Farm at Montfoucault by Camille Pissarro

Farm at Montfoucault by Camille Pissarro (1876)

At a time of chaos with Christmas Day just hours away and when family descend on us from every direction, it is very difficult to put aside time to develop a new blog for My Daily Art Display.  However today I am a writing a short entry featuring a painting by Camille Pissarro, which was on the majority of my Christmas cards which I sent out.  So, today’s blog is my Christmas card to you.  The painting is entitled Ferme à Montfoucault, effet de neige (Farm at Montfoucault, snow effect), which he completed in 1876 and can now be found in the Ashmoleon Museum.

It was Camille Pissarro’s good friend and fellow painter Ludovic Piette who had an estate at Montfoucault in the department of Mayenne in eastern Brittany.  Pissarro stayed there numerous times in the 1860’s and 1870’s.  It was during these periods that he completed many of his works of art depicting the region and its people.   Pissarro was in awe of the surrounding countryside and once commented to a friend that he always look forward with much anticipation to being in “the true countryside”.   This area was in complete contrast to Pontoise, where he had settled in 1872.  Pontoise was a modem town with a large population criss-crossed by roads and railway lines in complete contrast to the tranquillity of Montfoucault.  Montfoucault and the Mayenne department was criss-crossed, but not by numerous traffic-laden roads but by small country lanes and fields enclosed by hedgerows.  The whole of the Mayenne region at the time was somewhat remote and isolated.  It was Théodore Duret the French journalist and art critic who had recommended that Pissarro should journey to the area to find, as he termed it, “the path of rustic nature”.

The painting before you is of an enclosed barnyard of a farm which was close by to Ludovic Piette’s house.  In all, Pissarro completed no fewer than eighteen paintings which depicted the immediate surroundings of Piette’s house.   There is a coldness about this painting.  It is the kind of scene you appreciate as you sit at home and absorb the warmth of a wood fire.  The snow on the ground is melting slightly and turning to mud.   I like the way Pissarro has depicted the scene with a cold light which falls on the thatched roofs and bundles of straw.  Pissarro has managed to incorporate a number of animals into his painting as well as the figure of the farmer as he struggles through into the yard weighed down with bales of straw.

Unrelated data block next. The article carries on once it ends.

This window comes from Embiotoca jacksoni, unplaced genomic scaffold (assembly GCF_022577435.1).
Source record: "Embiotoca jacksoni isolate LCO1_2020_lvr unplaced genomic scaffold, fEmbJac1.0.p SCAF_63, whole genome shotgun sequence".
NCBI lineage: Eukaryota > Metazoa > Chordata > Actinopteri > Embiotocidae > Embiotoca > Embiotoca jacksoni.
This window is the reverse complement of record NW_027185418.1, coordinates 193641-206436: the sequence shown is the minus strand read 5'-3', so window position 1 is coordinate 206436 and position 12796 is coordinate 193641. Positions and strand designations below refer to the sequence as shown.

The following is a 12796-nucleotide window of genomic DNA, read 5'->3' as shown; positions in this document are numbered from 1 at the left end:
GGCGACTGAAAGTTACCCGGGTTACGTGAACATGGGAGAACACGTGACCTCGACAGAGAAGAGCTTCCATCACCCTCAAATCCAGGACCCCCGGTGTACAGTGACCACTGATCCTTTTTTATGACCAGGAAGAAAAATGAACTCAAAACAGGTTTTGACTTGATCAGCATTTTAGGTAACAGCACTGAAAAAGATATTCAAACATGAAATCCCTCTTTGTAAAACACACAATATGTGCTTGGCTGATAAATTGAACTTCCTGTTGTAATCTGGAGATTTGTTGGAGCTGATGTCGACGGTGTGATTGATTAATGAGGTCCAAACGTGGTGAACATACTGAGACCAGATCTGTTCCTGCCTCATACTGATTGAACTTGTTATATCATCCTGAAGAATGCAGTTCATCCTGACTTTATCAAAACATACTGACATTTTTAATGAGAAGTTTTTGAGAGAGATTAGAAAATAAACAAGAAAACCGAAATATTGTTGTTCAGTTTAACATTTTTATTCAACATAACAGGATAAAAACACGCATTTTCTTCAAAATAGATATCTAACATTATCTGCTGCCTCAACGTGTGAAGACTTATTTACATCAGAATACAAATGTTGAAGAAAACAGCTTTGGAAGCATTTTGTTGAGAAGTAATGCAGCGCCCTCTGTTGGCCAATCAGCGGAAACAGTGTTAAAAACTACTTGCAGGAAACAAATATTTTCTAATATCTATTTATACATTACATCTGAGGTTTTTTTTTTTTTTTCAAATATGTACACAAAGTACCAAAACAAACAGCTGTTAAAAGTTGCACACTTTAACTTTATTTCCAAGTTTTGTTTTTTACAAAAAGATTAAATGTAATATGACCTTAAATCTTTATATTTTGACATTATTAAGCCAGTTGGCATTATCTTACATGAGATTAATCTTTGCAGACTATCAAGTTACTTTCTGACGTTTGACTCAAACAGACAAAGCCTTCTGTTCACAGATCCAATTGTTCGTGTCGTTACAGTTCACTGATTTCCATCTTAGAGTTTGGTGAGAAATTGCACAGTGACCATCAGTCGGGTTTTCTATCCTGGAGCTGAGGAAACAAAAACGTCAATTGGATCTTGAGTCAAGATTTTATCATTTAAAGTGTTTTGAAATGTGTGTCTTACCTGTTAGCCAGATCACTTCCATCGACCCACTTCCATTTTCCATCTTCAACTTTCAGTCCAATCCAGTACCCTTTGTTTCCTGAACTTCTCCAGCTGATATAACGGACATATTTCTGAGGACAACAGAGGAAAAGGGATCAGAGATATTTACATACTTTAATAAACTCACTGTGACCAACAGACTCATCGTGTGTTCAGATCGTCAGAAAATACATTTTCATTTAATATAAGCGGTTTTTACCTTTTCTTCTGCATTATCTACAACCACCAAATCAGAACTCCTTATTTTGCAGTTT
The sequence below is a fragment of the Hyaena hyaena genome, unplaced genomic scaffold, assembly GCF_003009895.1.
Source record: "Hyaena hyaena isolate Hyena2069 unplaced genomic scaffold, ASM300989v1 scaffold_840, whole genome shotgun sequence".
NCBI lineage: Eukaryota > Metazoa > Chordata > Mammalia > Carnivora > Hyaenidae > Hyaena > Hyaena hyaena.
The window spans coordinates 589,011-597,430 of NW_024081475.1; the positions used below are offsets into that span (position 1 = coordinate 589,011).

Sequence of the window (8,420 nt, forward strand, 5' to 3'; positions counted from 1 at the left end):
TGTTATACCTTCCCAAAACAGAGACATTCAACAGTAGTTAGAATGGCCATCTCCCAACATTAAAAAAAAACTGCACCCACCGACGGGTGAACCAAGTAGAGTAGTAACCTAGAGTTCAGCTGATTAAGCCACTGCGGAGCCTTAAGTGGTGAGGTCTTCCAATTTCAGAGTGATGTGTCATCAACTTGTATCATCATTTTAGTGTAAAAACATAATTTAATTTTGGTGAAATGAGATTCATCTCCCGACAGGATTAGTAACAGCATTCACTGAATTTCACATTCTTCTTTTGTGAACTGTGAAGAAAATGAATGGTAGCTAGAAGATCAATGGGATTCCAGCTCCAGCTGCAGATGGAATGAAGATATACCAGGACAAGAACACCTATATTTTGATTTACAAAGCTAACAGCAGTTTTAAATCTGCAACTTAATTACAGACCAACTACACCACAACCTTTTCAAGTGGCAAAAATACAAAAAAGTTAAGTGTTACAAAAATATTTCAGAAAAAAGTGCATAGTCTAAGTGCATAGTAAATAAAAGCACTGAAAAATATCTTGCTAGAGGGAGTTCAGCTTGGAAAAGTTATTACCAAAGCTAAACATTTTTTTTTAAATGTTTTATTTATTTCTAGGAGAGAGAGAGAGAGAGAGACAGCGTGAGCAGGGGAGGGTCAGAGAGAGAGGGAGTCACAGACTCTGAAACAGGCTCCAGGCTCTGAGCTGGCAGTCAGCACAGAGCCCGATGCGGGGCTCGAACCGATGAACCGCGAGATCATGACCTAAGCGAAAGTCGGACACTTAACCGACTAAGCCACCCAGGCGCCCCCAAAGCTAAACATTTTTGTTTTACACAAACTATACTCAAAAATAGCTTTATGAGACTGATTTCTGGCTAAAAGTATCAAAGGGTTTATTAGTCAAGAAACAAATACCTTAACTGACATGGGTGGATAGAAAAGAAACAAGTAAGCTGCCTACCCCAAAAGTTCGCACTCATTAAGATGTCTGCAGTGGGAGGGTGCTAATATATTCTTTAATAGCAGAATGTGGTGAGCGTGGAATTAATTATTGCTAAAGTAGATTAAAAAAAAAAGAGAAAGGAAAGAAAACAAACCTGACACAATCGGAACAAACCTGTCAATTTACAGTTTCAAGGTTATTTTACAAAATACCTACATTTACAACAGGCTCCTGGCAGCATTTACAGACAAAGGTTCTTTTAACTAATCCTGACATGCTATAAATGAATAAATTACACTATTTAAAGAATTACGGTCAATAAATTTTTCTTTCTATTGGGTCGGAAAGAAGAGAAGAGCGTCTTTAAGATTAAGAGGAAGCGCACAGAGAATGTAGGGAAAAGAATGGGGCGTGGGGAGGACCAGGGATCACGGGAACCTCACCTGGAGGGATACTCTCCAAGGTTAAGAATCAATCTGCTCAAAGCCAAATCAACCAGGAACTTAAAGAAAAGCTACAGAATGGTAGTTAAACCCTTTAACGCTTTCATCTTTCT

Despite his love for the area, this painting marked his last visit to the home of Ludovic Piette, who died in 1878.

So that is my Xmas card to you.  For my Christmas present to you I would (if I could) give you one of three books on artists, which I have enjoyed reading this year and which I thoroughly recommend you buy.

They are not strictly biographies but a kind of fictional biography which has allowed the author to mix facts with a touch of fiction and which I believe adds to the enjoyment.  The books are:

Luncheon of the Boating Party by Susan Vreeland and is a novel that brings to life Renoir’s masterpiece and how he came to paint the scene.  It also gives an insight into the Impressionists and the tensions between certain members of the group.

As Above, So Below by Rudy Rucker.  This is a fictional novel, based upon facts about the life and times of Pieter Bruegel the Elder.  It is a lively and interesting tale which will appeal to all of you who love the work of Bruegel.

The Passion of Artemisia by Susan Vreeland.   This is a fictional biography of Artemisia Gentileschi, one of the greatest female artists of all times and follows the struggles of the young woman who had to endure numerous setbacks and overcome much in a male-dominated society in order to reach the pinnacle of her career.

Finally let me wish you all,  a very Merry Christmas.